Cheers to our favourite
INDEPENDENT British drinks makers

Words: Amy Newson

For the insider knowledge on what it takes to make a seriously good bevvy (plus advice on how to fix the best drinks at home), we quizzed four of Britain’s finest drinks makers, from earth-conscious distillers to ready-made cocktail experts. Cheers!

James Chase from Chase Distillery, Herefordshire

Based in the Herefordshire countryside, Chase Distillery makes all of its delicious drinks on its own farm. Everything is produced with sustainability in mind – from its award-winning field-to-bottle vodka (all potato waste from the process fertilises the soil or feeds the herd of Hereford cattle) to the traditionally copper-pot-distilled Great British gin. We caught up with Chase Distillery Director James Chase to find out more…

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Fat Betty - one of the copper-pot stills at Chase Distillery
James Chase - Director at Chase Distillery

How was Chase Distillery founded?

Chase Distillery was founded in 2008, when we made the unusual choice to make spirits from potatoes. As farmers with a passion for making things from scratch, we wanted to celebrate what grows best in our county: the humble potato.

How does Chase’s distilling process work?

Fat Betty, Maximus and Ginny (our set of copper-pot stills and a rectification column) are the beating heart of our distillation process. Our potatoes are fermented and distilled into 96% alcohol before being diluted and bottled into Chase Vodka, or we go on to redistil the spirit with chosen botanicals to make our range of gins.

Vodka isn’t usually associated with British distilling; how does Chase vodka differ from its Russian and Eastern European counterparts?

It’s not, and it was quite a shock to aficionados when we won ‘World’s Best Vodka’ at the San Francisco World Spirits Competition in 2010! Russian vodkas are usually made from a grain base, which gives the vodka quite a different texture on the palate and taste. I may be biased, but the potato gives the spirit a rich mouthfeel, perfectly suited for a Martini or two…


If you’re planning a dinner party with your household (or a virtual drinks gathering), try buying a few vodkas from different bases (wheat, grape, potato and rye), stick them in the freezer and serve them alongside some cheeses and meats. You can talk about the different tastes and textures for hours!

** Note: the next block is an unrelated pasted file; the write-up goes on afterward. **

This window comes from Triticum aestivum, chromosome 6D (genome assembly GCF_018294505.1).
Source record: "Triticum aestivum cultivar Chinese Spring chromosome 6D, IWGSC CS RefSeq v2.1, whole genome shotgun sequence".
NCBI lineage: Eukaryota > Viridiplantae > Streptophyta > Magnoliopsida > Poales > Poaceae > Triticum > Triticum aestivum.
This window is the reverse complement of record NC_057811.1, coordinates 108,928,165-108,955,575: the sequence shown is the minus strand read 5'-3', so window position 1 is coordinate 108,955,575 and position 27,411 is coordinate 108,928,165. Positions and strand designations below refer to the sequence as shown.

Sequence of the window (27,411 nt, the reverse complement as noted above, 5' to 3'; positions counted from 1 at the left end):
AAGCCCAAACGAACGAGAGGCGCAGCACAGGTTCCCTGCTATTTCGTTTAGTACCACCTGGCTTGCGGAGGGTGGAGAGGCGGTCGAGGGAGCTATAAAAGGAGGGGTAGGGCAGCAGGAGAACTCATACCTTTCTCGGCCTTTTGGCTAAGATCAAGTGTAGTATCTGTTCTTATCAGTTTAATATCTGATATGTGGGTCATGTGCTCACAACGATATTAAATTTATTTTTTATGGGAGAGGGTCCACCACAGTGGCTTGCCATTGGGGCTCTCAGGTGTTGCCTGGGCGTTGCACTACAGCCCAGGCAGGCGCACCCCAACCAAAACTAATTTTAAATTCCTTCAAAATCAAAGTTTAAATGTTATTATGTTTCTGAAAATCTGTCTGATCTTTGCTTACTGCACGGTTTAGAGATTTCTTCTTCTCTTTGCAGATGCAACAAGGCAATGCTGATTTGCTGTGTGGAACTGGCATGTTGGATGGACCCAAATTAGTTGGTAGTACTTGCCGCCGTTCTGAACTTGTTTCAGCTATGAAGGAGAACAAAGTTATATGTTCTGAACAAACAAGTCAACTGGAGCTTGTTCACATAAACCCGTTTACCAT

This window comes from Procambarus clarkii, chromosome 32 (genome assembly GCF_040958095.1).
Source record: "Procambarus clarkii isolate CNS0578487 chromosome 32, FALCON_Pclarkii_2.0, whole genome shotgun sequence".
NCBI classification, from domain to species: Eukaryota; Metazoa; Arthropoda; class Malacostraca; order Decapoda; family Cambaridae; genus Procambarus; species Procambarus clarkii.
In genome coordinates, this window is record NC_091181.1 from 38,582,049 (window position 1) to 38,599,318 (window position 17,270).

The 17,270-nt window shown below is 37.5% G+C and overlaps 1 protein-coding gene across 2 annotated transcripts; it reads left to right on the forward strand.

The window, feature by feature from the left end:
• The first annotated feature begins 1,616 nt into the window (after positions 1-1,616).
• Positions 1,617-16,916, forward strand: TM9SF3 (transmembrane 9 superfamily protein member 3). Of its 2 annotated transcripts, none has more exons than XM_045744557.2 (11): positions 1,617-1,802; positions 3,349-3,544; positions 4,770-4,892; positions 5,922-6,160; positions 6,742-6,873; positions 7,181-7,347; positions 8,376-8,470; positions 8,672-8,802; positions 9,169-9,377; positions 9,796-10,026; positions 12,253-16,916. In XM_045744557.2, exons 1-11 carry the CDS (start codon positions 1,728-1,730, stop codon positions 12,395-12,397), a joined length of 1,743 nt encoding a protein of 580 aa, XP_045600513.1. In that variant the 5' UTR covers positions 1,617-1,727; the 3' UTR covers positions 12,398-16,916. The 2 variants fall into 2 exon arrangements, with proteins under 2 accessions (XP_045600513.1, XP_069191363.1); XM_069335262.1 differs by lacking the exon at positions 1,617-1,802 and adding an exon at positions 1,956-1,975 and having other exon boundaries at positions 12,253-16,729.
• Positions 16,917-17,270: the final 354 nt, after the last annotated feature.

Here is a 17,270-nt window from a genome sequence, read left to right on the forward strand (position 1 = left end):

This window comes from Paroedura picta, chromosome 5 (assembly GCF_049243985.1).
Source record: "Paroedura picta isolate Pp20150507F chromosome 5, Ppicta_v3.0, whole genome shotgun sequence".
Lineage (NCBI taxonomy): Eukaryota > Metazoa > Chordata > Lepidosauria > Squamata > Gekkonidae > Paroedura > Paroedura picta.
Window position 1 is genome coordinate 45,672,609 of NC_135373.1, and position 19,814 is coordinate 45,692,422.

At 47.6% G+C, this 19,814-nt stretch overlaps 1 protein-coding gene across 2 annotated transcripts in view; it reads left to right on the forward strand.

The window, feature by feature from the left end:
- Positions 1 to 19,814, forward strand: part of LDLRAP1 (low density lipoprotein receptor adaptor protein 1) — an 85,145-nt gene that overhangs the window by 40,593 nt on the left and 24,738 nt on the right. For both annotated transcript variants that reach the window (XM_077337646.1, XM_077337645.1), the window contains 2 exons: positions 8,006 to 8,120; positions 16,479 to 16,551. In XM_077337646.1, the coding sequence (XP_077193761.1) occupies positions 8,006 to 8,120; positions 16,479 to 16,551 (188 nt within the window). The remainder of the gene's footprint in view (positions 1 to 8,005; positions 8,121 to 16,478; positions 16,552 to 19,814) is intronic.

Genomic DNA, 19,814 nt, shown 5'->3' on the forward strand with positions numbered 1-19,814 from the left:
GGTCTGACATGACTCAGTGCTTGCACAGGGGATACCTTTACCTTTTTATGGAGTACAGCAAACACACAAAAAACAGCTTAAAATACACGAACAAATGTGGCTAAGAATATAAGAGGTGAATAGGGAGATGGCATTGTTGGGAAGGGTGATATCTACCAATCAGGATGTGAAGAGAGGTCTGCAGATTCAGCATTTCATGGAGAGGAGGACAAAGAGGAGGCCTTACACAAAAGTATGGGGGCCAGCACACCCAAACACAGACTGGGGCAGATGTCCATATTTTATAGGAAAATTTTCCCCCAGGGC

- James Chase, Director of Chase Distillery

Why is sustainability important to Chase?

We have always believed that the closer you are to the source of your food and drink, the better. The Earth’s resources are all we have to sustain us, so let’s look after her the best we can and support producers and farmers who hold their sustainability credentials high.


How is Chase adapting to the current climate?

In response to the growing situation around COVID-19, we have started to use our stills at The Chase Farm to produce alcohol that is then converted into hand sanitiser. We will have soon donated 30,000 units to front-line medical professionals and key workers in our local Herefordshire and Worcestershire areas.

The Chase Espresso Martini


60ml Chase Potato Vodka*

30ml freshly brewed espresso*

15ml coffee liqueur 

15ml sugar syrup

*Alternatively, use 90ml Chase Espresso Vodka



Put all the ingredients into a cocktail shaker with ice and shake well. Double strain into a martini glass or coupe and garnish with a couple of coffee beans.

Henry Connell and Alex Thraves from The Uncommon, London

Founded by English-wine enthusiasts Henry Connell and Alex Thraves, The Uncommon is serving up the first English sparkling wine in a can. Revolutionising the way we drink vino, these wine buffs are passionate about English-grown grapes, recyclable packaging and, of course, delicious flavours. We caught up with Henry to find out a bit more…

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All of The Uncommon's wine grapes are grown in Surrey, Kent and Hampshire
Packaging is 100% recyclable

How was The Uncommon founded?

We quit our nine-to-fives in an effort to make wines for a new generation of drinkers. A drinker who is more adventurous, green-living and less concerned with pomp and circumstance, but still loves a really delicious sparkling wine.

How does your winemaking process work?

We have vines in Surrey, Kent and Hampshire, and our grapes are always hand-picked and sorted before being pressed and fermented in our winery in Surrey. This ensures high-quality wines and keeps our carbon footprint down, with low mileage during production.

What inspires your drinks?

England. Our countryside. Our parks. Our gardens. Our springtime. Our festivals. We want the wines to taste like everyone’s favourite memories. We know people want low-intervention food and drink that’s locally made and thoughtfully produced with little to zero waste, and that is what we strive for. 

Tell us about the vineyards where you source your grapes.